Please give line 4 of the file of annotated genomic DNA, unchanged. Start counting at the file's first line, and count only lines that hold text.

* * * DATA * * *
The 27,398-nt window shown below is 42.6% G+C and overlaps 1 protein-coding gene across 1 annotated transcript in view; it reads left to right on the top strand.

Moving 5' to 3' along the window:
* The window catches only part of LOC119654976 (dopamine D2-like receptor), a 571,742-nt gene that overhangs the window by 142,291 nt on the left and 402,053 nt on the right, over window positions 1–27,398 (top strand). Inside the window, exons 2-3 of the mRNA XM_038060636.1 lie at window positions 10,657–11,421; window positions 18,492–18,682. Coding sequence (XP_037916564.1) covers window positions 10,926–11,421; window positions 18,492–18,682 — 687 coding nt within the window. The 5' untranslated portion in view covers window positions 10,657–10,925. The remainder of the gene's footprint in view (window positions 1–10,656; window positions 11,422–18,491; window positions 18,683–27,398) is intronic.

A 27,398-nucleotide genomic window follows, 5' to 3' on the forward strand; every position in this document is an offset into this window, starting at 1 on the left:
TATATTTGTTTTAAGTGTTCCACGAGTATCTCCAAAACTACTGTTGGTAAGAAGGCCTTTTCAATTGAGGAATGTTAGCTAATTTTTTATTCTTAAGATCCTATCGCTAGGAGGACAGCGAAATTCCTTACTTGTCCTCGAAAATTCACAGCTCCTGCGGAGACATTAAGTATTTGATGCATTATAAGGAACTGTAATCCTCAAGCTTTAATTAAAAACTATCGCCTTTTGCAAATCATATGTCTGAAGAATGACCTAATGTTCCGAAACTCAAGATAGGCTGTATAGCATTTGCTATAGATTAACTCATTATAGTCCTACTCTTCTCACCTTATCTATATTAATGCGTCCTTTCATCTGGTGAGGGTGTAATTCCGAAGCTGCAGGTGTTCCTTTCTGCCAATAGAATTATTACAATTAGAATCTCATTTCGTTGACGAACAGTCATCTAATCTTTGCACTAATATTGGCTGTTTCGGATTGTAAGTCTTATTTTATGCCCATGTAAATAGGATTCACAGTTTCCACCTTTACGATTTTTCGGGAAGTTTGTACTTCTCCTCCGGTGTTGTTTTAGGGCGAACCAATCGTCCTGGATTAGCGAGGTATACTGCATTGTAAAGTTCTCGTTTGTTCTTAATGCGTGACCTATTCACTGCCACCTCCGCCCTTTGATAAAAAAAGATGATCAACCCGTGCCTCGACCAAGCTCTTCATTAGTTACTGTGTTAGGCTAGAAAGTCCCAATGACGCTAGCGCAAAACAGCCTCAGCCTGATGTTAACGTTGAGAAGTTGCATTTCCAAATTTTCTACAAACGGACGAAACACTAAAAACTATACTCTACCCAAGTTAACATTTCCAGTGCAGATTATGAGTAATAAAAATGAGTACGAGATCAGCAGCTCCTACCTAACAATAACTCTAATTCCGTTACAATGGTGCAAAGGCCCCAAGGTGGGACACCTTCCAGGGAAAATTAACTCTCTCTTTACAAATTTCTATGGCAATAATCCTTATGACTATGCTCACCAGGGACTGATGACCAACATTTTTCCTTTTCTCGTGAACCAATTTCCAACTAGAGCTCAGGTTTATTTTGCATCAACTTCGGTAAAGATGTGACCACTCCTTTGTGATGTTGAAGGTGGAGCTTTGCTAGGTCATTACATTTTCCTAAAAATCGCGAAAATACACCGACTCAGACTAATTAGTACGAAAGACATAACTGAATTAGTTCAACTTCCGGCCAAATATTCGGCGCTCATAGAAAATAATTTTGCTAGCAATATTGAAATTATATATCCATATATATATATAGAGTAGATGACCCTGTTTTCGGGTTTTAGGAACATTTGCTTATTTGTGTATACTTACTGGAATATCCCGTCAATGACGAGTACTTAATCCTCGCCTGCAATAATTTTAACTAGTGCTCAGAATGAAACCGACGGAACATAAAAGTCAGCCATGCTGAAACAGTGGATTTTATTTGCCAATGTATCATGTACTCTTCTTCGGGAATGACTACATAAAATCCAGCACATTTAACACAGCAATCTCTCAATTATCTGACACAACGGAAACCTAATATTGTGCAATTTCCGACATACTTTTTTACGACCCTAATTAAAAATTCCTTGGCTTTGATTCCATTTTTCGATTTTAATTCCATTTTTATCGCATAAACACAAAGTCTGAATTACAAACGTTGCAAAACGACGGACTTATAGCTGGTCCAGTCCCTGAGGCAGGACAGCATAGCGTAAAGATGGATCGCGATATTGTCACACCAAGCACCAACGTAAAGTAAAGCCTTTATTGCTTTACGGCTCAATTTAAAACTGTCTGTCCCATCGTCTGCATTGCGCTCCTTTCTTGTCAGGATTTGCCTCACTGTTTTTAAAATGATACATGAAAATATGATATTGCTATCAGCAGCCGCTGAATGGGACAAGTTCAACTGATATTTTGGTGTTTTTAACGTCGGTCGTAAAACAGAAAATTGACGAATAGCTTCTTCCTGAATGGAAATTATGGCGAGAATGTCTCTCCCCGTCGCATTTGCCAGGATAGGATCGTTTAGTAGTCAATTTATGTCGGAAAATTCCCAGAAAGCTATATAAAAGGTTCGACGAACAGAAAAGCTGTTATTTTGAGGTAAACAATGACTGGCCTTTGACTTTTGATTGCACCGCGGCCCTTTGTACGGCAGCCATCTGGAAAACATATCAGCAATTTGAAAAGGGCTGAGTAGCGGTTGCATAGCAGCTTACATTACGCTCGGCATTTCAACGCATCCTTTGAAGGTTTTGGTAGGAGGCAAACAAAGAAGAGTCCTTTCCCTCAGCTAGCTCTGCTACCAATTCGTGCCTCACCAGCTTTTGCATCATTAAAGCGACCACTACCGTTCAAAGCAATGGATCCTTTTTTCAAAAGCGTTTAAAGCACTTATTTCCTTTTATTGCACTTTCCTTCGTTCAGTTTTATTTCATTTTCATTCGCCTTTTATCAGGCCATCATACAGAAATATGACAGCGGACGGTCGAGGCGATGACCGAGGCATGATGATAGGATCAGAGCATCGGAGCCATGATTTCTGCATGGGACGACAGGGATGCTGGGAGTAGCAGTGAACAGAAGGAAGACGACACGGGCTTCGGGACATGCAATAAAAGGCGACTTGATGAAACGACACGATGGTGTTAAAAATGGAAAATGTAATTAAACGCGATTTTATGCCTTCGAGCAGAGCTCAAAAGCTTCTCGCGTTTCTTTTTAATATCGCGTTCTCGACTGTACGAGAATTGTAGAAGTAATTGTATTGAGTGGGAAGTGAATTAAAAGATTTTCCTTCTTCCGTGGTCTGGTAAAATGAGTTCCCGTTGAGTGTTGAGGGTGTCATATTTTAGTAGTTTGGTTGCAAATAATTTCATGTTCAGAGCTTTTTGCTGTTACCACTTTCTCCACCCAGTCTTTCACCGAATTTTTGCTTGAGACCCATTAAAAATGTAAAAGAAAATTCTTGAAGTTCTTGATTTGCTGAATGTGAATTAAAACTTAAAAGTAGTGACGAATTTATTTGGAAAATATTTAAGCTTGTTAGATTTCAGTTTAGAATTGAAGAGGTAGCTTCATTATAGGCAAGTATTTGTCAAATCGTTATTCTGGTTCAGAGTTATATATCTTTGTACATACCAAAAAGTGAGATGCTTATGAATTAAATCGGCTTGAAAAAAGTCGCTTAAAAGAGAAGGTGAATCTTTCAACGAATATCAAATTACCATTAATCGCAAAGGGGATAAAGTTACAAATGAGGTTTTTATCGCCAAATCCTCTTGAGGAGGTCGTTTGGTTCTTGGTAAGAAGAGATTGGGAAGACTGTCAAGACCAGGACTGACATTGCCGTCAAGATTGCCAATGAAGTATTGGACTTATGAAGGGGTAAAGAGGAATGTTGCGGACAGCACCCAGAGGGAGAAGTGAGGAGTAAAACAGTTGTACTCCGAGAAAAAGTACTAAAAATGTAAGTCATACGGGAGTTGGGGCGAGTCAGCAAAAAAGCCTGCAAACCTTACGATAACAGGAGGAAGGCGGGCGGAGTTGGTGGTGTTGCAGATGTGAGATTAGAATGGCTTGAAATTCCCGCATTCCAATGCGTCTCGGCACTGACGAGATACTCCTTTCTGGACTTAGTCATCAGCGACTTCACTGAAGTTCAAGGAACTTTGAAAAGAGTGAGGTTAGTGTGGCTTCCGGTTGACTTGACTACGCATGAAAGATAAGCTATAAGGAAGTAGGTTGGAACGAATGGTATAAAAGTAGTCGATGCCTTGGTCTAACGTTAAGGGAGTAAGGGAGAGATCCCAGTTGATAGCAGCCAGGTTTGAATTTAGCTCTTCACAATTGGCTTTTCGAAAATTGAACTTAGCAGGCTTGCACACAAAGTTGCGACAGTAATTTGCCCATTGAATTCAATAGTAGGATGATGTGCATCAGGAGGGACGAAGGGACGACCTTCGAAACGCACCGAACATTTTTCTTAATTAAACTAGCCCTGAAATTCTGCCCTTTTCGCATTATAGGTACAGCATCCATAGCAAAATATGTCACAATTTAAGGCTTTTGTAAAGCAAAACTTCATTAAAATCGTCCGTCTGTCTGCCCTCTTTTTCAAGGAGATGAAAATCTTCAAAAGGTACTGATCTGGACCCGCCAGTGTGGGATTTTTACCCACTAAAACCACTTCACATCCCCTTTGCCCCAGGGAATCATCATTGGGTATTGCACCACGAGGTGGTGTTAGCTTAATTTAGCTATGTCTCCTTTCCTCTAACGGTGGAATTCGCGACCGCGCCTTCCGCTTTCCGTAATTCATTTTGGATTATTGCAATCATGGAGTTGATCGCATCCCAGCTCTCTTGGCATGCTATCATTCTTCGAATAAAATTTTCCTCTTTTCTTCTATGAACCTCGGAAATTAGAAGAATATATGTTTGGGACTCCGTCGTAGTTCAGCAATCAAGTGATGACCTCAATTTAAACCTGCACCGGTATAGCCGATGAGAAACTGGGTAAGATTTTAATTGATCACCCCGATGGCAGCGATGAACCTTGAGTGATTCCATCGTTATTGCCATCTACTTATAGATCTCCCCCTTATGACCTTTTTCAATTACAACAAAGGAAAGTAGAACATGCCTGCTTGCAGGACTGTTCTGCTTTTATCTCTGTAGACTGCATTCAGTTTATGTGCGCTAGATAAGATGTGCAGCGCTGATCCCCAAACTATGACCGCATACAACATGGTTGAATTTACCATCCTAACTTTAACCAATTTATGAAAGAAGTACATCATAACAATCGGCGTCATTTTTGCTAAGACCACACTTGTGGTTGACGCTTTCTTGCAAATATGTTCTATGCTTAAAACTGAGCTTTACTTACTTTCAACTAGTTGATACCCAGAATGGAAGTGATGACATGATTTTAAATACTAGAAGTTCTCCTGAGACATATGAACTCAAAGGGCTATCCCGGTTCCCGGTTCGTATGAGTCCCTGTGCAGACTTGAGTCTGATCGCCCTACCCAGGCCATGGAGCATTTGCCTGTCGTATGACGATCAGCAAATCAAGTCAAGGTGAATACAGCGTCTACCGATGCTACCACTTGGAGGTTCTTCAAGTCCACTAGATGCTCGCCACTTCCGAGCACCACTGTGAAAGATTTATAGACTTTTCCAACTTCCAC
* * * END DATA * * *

A 27,398-nucleotide genomic window follows, 5' to 3' on the forward strand; every position in this document is an offset into this window, starting at 1 on the left: